Aditi, I can tell not just by the beauty of the words you put to paper, not just by the sheer contrast there is between the Aditi who goes to class and the Aditi who shines through each beautiful word on the LSD NB and not just by the testimonials of those who love you. I can tell that you are more alive in a minute of poetry than in an hour without it. And just for your sake, if not anybody else's, don't stop writing. Please.

Tuesday, August 02, 2005

The finitude of numbers and the safety therein

I am sitting in my resort in Bharatpur with absolutely nothing to do today. On my way here I had inquired about the level or urbanism in this little watering-hole. I asked if there was a McDonald’s. I knew the answer before I asked the question. What surprised me, however, was when someone told me they had a Café Coffee Day here. I’m exhausted and frustrated beyond measure walking around all afternoon. Let me tell you they don’t know what a CCD is in this town, let alone have one in their midst. I’m parked right outside India’s largest bird sanctuary. Just my luck it doesn’t open for another two months, huh?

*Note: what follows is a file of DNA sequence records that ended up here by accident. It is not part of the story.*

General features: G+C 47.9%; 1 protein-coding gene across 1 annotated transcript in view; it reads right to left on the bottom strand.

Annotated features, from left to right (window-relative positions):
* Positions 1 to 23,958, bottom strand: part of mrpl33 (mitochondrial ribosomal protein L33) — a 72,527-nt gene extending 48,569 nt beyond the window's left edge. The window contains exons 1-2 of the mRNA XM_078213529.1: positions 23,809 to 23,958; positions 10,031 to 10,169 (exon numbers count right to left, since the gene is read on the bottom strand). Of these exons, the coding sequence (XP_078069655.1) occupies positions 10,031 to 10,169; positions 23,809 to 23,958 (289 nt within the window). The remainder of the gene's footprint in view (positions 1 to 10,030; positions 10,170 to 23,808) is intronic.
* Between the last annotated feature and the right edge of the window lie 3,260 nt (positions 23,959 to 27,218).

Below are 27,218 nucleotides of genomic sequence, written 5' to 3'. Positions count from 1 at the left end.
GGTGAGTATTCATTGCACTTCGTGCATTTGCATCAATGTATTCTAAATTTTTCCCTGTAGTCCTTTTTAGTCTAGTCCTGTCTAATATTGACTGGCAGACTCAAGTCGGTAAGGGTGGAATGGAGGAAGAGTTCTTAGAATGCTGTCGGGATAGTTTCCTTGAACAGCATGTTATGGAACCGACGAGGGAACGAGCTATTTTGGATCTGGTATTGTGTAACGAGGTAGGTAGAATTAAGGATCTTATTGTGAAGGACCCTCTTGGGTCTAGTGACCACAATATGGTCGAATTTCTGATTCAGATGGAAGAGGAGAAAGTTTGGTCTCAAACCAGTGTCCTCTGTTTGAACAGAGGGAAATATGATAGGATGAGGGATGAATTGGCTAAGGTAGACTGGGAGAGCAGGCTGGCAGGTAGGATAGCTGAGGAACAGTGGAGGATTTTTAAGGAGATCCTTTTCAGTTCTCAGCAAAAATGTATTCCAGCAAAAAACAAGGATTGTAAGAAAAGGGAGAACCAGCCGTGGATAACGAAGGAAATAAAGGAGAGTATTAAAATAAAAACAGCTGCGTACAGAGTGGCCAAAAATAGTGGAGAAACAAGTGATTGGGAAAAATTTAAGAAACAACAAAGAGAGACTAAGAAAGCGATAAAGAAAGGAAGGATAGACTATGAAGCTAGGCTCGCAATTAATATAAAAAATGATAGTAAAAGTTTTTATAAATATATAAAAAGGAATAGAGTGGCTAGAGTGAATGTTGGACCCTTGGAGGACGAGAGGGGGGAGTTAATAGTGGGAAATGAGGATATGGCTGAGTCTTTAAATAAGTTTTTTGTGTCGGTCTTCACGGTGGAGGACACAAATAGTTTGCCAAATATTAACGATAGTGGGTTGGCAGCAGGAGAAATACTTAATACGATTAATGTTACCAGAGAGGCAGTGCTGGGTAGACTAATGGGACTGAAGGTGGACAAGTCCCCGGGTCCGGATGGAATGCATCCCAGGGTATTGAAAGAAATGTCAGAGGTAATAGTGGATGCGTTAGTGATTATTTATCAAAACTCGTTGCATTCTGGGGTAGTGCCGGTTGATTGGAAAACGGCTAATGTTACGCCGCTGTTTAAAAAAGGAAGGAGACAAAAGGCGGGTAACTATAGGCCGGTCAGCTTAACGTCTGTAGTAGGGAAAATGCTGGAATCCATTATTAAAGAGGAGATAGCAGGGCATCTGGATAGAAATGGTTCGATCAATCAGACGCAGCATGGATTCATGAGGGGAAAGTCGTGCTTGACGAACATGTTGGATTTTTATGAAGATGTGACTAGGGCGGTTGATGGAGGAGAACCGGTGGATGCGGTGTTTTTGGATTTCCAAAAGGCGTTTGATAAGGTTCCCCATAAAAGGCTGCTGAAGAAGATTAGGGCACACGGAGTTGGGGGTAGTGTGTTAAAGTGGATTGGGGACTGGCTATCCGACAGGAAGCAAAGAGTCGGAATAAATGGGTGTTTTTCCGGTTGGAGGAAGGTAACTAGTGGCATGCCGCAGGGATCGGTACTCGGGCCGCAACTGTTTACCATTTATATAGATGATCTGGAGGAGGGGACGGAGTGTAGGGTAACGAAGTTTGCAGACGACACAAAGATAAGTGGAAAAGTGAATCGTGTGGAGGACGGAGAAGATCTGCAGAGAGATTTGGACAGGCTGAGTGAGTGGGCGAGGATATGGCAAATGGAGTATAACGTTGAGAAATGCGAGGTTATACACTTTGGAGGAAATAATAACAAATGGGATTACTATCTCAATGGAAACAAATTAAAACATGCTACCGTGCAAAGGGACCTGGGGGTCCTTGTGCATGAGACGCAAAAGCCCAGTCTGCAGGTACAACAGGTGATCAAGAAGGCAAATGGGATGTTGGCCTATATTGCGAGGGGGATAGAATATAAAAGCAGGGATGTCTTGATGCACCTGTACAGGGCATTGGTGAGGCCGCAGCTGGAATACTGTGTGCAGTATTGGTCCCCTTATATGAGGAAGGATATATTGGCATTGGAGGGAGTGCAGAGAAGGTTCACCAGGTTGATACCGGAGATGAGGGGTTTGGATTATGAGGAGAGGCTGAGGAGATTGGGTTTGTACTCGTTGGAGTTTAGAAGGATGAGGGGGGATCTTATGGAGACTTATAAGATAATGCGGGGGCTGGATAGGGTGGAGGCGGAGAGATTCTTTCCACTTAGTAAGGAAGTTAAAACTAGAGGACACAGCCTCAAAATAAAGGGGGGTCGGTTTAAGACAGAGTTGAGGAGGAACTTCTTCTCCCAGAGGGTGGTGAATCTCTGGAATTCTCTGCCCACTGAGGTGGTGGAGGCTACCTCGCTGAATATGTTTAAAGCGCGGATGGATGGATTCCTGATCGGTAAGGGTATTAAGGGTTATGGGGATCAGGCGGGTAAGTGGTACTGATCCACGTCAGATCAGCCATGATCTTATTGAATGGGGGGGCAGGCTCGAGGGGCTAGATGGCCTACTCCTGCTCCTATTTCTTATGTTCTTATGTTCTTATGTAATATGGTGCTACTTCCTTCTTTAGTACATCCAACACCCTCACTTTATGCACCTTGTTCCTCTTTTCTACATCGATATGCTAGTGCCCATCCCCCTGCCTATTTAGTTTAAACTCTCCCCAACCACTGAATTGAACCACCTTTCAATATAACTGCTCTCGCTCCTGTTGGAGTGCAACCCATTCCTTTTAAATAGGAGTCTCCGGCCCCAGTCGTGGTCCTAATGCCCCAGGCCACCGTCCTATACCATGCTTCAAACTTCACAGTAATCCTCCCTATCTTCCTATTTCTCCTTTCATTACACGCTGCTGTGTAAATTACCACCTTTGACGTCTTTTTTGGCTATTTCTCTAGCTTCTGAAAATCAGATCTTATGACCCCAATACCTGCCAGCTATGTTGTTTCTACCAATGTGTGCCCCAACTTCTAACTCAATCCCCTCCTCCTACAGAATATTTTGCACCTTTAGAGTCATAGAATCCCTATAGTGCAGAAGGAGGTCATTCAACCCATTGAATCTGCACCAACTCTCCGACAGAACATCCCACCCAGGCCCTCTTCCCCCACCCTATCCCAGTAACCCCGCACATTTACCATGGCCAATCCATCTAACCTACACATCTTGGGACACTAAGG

I travel a lot in this job. I discovered there are subtle ways I use to make myself a wee bit more comfortable in unfamiliar environs. Tracing the nearest coffee shop or McD’s is one. These places are, obviously, made to a cookie-cutter template – identical no matter what city you’re in. I could be in a McDonald’s in Timbuktu and it’d feel like I was at home. Another little method I use to get my bearing is to, as soon as I can, determine distances to the nearest cosmopolitan areas. Knowing that Delhi is 170 kilometres or that Agra is 55 kilometres is of little practical use but it just lets me tell myself that I’m somewhere on a map I know and that, if push came to shove, I could find my own little corner of the globe.